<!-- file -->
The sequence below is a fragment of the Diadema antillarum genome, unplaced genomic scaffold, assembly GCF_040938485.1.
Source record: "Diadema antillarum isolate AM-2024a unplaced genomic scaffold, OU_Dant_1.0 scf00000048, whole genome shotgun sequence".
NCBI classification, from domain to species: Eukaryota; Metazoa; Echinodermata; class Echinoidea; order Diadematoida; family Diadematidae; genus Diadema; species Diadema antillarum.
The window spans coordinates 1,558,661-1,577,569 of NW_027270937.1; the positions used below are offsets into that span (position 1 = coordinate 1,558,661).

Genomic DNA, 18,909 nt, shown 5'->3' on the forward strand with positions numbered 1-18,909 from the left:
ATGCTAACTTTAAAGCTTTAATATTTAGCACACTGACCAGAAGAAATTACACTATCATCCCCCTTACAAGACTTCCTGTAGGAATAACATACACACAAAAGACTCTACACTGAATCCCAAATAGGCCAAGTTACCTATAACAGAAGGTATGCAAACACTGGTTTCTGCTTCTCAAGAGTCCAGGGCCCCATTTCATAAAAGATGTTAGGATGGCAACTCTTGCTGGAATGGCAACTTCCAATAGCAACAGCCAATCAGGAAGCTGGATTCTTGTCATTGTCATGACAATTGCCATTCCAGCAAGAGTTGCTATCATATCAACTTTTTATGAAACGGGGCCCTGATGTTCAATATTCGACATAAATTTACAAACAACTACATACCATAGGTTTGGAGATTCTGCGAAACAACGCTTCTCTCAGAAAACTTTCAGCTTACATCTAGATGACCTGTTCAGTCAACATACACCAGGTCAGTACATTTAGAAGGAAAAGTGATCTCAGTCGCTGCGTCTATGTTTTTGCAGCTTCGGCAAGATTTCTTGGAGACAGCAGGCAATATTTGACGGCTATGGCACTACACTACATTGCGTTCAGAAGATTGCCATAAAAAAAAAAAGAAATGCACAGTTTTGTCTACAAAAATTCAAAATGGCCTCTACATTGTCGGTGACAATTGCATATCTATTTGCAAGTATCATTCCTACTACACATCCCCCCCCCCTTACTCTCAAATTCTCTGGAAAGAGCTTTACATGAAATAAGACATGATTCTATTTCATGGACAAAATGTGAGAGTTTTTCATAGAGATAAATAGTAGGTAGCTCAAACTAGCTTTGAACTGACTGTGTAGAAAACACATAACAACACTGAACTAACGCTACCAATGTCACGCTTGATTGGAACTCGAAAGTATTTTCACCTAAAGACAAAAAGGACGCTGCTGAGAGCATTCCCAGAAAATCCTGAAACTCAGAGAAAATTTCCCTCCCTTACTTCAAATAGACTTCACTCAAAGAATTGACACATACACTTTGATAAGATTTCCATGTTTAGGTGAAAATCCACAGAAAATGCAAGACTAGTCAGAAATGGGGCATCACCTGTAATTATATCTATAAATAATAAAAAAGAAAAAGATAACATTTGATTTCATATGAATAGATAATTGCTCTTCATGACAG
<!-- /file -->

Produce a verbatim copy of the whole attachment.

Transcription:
The sequence below is a fragment of the Diadema antillarum genome, unplaced genomic scaffold, assembly GCF_040938485.1.
Source record: "Diadema antillarum isolate AM-2024a unplaced genomic scaffold, OU_Dant_1.0 scf00000048, whole genome shotgun sequence".
NCBI classification, from domain to species: Eukaryota; Metazoa; Echinodermata; class Echinoidea; order Diadematoida; family Diadematidae; genus Diadema; species Diadema antillarum.
The window spans coordinates 1,558,661-1,577,569 of NW_027270937.1; the positions used below are offsets into that span (position 1 = coordinate 1,558,661).

Genomic DNA, 18,909 nt, shown 5'->3' on the forward strand with positions numbered 1-18,909 from the left:
ATGCTAACTTTAAAGCTTTAATATTTAGCACACTGACCAGAAGAAATTACACTATCATCCCCCTTACAAGACTTCCTGTAGGAATAACATACACACAAAAGACTCTACACTGAATCCCAAATAGGCCAAGTTACCTATAACAGAAGGTATGCAAACACTGGTTTCTGCTTCTCAAGAGTCCAGGGCCCCATTTCATAAAAGATGTTAGGATGGCAACTCTTGCTGGAATGGCAACTTCCAATAGCAACAGCCAATCAGGAAGCTGGATTCTTGTCATTGTCATGACAATTGCCATTCCAGCAAGAGTTGCTATCATATCAACTTTTTATGAAACGGGGCCCTGATGTTCAATATTCGACATAAATTTACAAACAACTACATACCATAGGTTTGGAGATTCTGCGAAACAACGCTTCTCTCAGAAAACTTTCAGCTTACATCTAGATGACCTGTTCAGTCAACATACACCAGGTCAGTACATTTAGAAGGAAAAGTGATCTCAGTCGCTGCGTCTATGTTTTTGCAGCTTCGGCAAGATTTCTTGGAGACAGCAGGCAATATTTGACGGCTATGGCACTACACTACATTGCGTTCAGAAGATTGCCATAAAAAAAAAAAGAAATGCACAGTTTTGTCTACAAAAATTCAAAATGGCCTCTACATTGTCGGTGACAATTGCATATCTATTTGCAAGTATCATTCCTACTACACATCCCCCCCCCCTTACTCTCAAATTCTCTGGAAAGAGCTTTACATGAAATAAGACATGATTCTATTTCATGGACAAAATGTGAGAGTTTTTCATAGAGATAAATAGTAGGTAGCTCAAACTAGCTTTGAACTGACTGTGTAGAAAACACATAACAACACTGAACTAACGCTACCAATGTCACGCTTGATTGGAACTCGAAAGTATTTTCACCTAAAGACAAAAAGGACGCTGCTGAGAGCATTCCCAGAAAATCCTGAAACTCAGAGAAAATTTCCCTCCCTTACTTCAAATAGACTTCACTCAAAGAATTGACACATACACTTTGATAAGATTTCCATGTTTAGGTGAAAATCCACAGAAAATGCAAGACTAGTCAGAAATGGGGCATCACCTGTAATTATATCTATAAATAATAAAAAAGAAAAAGATAACATTTGATTTCATATGAATAGATAATTGCTCTTCATGACAG